6 Tips for the Best Conference Call Recording

What happens if key attendees for a conference call can’t make it and need to be caught up on all the information from the call? Or there were so many great ideas going back and forth in your last weekly meeting via phone conference that you couldn’t possibly take notes on everything?

The easy answer to these issues is to record any conference call you make in order to easily return to the content of the call later. At Conference Calls Unlimited, we make it simple to record and save any conference call for later review or download.

But it’s up to you to make sure that call recording has the best sound quality possible by creating a quality live call to begin with. Here are a few simple tips for you to create the best conference call recording every time.


1. Use quality equipment

The best device to record from is a reliable landline phone. Ideally, the host or main speakers are each speaking into their own headset with a quality microphone rather than a handheld piece or over speakerphone. The speakerphone setting picks up more background noise, as does a cell phone, which is why we recommend avoiding both of these.

Bonus tip: Try to position the microphone of a headset slightly below or to the side of your mouth. This will prevent over-amplification of both your breath and hard “t” and “p” consonant sounds while speaking.

2. Avoid using VoIP

Avoid using VoIP (voice over internet protocol) phone services for recording. Like cell phones, internet phone service transmits the call in a digital format, but the recording is done by the call bridge in an analog format. Converting from one format to the other can lead to hissing and clicking sounds, as well as letters or whole words being dropped from the recording. Use a phone line for your audio, even on a web conference.

Bonus tip: Another reason not to use VoIP is that you'll be unable to use DTMF (tone signals) from your telephone's touchpad to mute your line or the lines of your callers. VoIP doesn't transmit DTMF tones like standard phones do.

3. Choose a quiet setting

Pick an office or room that is quiet, contained, and as free of other noises or electronic sounds as possible. Let others know that you should not be disturbed for the duration of the call and recording, and mute other phones and electronics that could make noise in the area. Choose a smaller room over a larger one and find a room that has wall coverings if possible, as this will help break up the reflection of sound and reduce echoes.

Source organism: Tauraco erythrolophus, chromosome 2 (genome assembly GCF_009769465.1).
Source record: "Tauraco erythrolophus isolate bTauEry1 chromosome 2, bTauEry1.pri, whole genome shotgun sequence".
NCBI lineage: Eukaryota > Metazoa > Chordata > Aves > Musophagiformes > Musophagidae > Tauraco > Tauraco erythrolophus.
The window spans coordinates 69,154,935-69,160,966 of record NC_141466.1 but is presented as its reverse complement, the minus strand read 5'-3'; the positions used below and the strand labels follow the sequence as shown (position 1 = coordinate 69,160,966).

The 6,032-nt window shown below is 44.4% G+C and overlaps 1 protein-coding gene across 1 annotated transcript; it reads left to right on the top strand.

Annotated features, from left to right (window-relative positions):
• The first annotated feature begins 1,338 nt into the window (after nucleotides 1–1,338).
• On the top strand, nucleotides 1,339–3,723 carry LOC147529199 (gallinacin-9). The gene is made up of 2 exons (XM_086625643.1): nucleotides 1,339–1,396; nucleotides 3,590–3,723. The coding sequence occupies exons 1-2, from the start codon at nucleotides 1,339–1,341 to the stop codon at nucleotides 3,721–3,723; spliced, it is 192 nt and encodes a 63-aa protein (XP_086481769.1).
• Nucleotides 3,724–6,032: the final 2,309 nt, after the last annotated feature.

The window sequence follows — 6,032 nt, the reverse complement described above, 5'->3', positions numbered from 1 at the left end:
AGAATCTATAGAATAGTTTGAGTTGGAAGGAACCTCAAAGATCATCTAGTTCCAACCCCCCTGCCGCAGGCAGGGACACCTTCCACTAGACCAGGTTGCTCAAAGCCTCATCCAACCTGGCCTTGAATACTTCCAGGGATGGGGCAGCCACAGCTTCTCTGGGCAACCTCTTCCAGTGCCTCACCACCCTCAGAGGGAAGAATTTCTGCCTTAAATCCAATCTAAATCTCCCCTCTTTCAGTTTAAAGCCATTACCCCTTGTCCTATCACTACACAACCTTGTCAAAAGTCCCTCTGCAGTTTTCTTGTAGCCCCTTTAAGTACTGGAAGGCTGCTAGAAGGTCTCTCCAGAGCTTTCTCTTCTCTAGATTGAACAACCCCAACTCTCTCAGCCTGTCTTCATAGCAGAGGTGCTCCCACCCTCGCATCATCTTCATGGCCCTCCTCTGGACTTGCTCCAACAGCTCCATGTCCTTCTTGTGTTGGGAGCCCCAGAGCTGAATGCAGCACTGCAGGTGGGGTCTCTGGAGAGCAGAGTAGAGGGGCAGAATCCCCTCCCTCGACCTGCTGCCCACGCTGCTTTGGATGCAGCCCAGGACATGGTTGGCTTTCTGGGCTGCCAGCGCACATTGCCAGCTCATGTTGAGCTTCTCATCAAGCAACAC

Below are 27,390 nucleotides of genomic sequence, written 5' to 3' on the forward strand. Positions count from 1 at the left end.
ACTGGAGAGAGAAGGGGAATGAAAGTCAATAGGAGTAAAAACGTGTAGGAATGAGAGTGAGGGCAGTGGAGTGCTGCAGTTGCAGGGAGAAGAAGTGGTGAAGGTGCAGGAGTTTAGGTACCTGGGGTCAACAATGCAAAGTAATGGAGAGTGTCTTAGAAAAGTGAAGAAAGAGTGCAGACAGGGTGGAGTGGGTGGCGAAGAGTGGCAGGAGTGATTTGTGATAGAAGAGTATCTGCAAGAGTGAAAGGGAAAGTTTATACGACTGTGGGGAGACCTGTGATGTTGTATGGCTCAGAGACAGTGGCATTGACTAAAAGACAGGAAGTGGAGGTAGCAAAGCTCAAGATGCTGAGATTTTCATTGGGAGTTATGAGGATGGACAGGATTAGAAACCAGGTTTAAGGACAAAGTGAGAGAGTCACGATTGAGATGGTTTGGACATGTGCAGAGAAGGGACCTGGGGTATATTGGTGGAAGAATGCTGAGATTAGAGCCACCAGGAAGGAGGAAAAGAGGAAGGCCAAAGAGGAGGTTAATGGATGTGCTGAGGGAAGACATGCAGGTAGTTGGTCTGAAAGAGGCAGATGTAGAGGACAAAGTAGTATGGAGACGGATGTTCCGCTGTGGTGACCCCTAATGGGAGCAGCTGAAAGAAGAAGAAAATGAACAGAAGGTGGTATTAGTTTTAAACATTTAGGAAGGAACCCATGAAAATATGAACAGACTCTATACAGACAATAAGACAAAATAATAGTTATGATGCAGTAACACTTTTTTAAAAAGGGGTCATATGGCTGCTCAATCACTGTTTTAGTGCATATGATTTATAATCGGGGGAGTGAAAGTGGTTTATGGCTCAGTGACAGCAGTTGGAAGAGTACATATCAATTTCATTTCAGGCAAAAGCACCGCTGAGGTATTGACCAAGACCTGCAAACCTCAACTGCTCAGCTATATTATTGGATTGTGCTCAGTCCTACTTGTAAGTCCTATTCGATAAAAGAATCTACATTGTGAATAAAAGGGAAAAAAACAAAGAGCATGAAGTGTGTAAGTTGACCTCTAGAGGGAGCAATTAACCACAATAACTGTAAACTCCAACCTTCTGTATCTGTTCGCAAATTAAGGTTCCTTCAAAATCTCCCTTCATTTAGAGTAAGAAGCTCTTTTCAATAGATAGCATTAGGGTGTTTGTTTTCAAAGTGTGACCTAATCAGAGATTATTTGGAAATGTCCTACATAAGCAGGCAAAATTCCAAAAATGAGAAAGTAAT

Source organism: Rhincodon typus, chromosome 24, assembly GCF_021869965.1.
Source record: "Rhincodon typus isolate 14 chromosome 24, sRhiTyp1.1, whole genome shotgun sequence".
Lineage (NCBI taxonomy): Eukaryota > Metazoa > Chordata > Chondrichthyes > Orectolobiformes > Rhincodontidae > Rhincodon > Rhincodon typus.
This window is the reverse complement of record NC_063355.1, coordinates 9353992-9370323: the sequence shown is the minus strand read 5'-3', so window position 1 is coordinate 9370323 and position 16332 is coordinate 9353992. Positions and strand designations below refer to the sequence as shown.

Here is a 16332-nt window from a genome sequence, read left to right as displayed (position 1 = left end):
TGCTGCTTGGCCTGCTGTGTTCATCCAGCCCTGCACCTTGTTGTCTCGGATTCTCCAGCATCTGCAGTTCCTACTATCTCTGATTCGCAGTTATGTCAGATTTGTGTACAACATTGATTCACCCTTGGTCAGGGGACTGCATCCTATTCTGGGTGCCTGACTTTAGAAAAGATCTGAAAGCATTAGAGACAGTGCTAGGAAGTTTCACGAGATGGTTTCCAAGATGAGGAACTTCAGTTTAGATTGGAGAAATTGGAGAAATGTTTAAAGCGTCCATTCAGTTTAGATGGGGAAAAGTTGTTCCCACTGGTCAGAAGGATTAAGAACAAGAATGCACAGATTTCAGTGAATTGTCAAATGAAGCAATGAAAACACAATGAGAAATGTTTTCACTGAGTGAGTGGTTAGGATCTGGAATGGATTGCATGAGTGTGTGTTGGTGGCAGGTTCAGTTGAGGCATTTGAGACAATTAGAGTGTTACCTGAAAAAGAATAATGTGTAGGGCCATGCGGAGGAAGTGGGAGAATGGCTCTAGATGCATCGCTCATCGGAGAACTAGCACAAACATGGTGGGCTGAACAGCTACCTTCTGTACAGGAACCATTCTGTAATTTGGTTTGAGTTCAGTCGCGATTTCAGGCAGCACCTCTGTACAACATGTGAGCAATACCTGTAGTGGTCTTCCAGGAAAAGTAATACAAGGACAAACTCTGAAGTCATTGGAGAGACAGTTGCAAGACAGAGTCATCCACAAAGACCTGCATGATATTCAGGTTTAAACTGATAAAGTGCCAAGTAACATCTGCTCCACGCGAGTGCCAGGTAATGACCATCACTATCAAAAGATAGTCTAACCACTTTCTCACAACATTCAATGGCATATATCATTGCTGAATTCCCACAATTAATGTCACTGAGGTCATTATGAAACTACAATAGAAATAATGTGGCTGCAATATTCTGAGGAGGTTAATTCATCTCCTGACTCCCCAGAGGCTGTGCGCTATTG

Bonus tip: Limit the number of people in the same room as much as possible. Have each attendee in one room use a separate connection and headset if they will be speaking on the call.

4. Use clear speech

Just like in public speaking, you want to be clearly heard by everybody listening to the recording. As a host or speaker, try to talk clearly and slowly, enunciating words and pausing to move on to the next sentence or paragraph rather than using filler words like “um” and “so.”

Bonus tip: Try to reduce your movements to avoid the sound of rustling clothing, papers, etc. being picked up on the recording.

5. Remind others

Your efforts to create the best sound quality on your phone line are virtually lost if a guest speaker uses poor practices while speaking, or a listening attendee’s background noise or hold music interrupts the call. Inform your guest speakers in advance of the call what type of equipment and physical setting they should use to call in and speak from, and remind other attendees at the start of the call about the same tips, as well as their mute feature.

Bonus tip: Mute all other lines on the call besides the one(s) currently speaking. This will reduce background noise and other disruptions from attendee’s lines that can interfere with sound quality. You can always unmute the lines during Q&A or other feedback portions.

6. Convert your file at a high processing rate

The higher the processing speed in Kilobytes for your file conversion, the higher the quality of recording. Convert a .wav file format to an .mp3 format for better quality, and don’t reduce the file size. Be patient and allow the extra conversion time that it takes to create a quality audio file, using an external hard drive or other extra storage to accommodate for larger files if you need to.

Bonus tip: Close all other applications and let your call recording file convert overnight. Do this the same night following your live call, so that you can make the file available to others for download the very next day.

With these tips in mind, we know you can make professional, high-quality recordings of your live conference calls, every time. Some even use this feature to record podcasts and other radio segments with speakers from anywhere in the world! Let us know if you have any questions about making your call recordings the best they can be.